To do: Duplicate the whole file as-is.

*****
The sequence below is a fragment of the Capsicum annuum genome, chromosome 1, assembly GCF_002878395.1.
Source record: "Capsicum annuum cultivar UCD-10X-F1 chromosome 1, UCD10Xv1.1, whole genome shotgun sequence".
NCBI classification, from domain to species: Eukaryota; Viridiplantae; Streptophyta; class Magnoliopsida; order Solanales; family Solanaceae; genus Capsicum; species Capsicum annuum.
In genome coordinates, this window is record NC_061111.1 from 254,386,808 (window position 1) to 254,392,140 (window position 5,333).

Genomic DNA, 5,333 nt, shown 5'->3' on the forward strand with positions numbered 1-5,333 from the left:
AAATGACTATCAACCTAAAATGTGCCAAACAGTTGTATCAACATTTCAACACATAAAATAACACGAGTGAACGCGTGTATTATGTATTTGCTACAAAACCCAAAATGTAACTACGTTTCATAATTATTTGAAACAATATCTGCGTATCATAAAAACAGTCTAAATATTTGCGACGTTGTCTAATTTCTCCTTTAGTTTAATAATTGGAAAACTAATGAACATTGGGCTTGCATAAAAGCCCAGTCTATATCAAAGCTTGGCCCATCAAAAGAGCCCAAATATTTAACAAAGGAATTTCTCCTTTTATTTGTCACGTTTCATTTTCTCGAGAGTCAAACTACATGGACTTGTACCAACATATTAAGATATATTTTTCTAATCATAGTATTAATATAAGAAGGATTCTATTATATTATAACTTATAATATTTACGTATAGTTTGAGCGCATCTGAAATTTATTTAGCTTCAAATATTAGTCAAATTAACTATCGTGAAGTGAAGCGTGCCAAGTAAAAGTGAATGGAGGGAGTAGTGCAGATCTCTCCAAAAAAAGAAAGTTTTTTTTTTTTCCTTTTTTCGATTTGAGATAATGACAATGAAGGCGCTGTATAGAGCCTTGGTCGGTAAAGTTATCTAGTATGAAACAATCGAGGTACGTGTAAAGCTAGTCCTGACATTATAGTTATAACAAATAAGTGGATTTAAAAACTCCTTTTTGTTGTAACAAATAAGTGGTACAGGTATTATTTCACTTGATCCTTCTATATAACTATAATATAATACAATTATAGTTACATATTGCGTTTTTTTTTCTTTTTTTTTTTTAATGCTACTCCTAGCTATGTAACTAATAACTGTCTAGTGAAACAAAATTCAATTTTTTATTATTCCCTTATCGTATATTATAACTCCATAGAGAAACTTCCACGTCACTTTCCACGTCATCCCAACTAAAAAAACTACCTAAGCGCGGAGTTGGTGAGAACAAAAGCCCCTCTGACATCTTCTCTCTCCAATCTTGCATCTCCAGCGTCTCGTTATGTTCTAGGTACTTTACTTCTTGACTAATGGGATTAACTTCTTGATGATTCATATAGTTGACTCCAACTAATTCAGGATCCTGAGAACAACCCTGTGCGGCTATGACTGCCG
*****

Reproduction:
The sequence below is a fragment of the Capsicum annuum genome, chromosome 1, assembly GCF_002878395.1.
Source record: "Capsicum annuum cultivar UCD-10X-F1 chromosome 1, UCD10Xv1.1, whole genome shotgun sequence".
NCBI classification, from domain to species: Eukaryota; Viridiplantae; Streptophyta; class Magnoliopsida; order Solanales; family Solanaceae; genus Capsicum; species Capsicum annuum.
In genome coordinates, this window is record NC_061111.1 from 254,386,808 (window position 1) to 254,392,140 (window position 5,333).

Genomic DNA, 5,333 nt, shown 5'->3' on the forward strand with positions numbered 1-5,333 from the left:
AAATGACTATCAACCTAAAATGTGCCAAACAGTTGTATCAACATTTCAACACATAAAATAACACGAGTGAACGCGTGTATTATGTATTTGCTACAAAACCCAAAATGTAACTACGTTTCATAATTATTTGAAACAATATCTGCGTATCATAAAAACAGTCTAAATATTTGCGACGTTGTCTAATTTCTCCTTTAGTTTAATAATTGGAAAACTAATGAACATTGGGCTTGCATAAAAGCCCAGTCTATATCAAAGCTTGGCCCATCAAAAGAGCCCAAATATTTAACAAAGGAATTTCTCCTTTTATTTGTCACGTTTCATTTTCTCGAGAGTCAAACTACATGGACTTGTACCAACATATTAAGATATATTTTTCTAATCATAGTATTAATATAAGAAGGATTCTATTATATTATAACTTATAATATTTACGTATAGTTTGAGCGCATCTGAAATTTATTTAGCTTCAAATATTAGTCAAATTAACTATCGTGAAGTGAAGCGTGCCAAGTAAAAGTGAATGGAGGGAGTAGTGCAGATCTCTCCAAAAAAAGAAAGTTTTTTTTTTTTCCTTTTTTCGATTTGAGATAATGACAATGAAGGCGCTGTATAGAGCCTTGGTCGGTAAAGTTATCTAGTATGAAACAATCGAGGTACGTGTAAAGCTAGTCCTGACATTATAGTTATAACAAATAAGTGGATTTAAAAACTCCTTTTTGTTGTAACAAATAAGTGGTACAGGTATTATTTCACTTGATCCTTCTATATAACTATAATATAATACAATTATAGTTACATATTGCGTTTTTTTTTCTTTTTTTTTTTTAATGCTACTCCTAGCTATGTAACTAATAACTGTCTAGTGAAACAAAATTCAATTTTTTATTATTCCCTTATCGTATATTATAACTCCATAGAGAAACTTCCACGTCACTTTCCACGTCATCCCAACTAAAAAAACTACCTAAGCGCGGAGTTGGTGAGAACAAAAGCCCCTCTGACATCTTCTCTCTCCAATCTTGCATCTCCAGCGTCTCGTTATGTTCTAGGTACTTTACTTCTTGACTAATGGGATTAACTTCTTGATGATTCATATAGTTGACTCCAACTAATTCAGGATCCTGAGAACAACCCTGTGCGGCTATGACTGCCG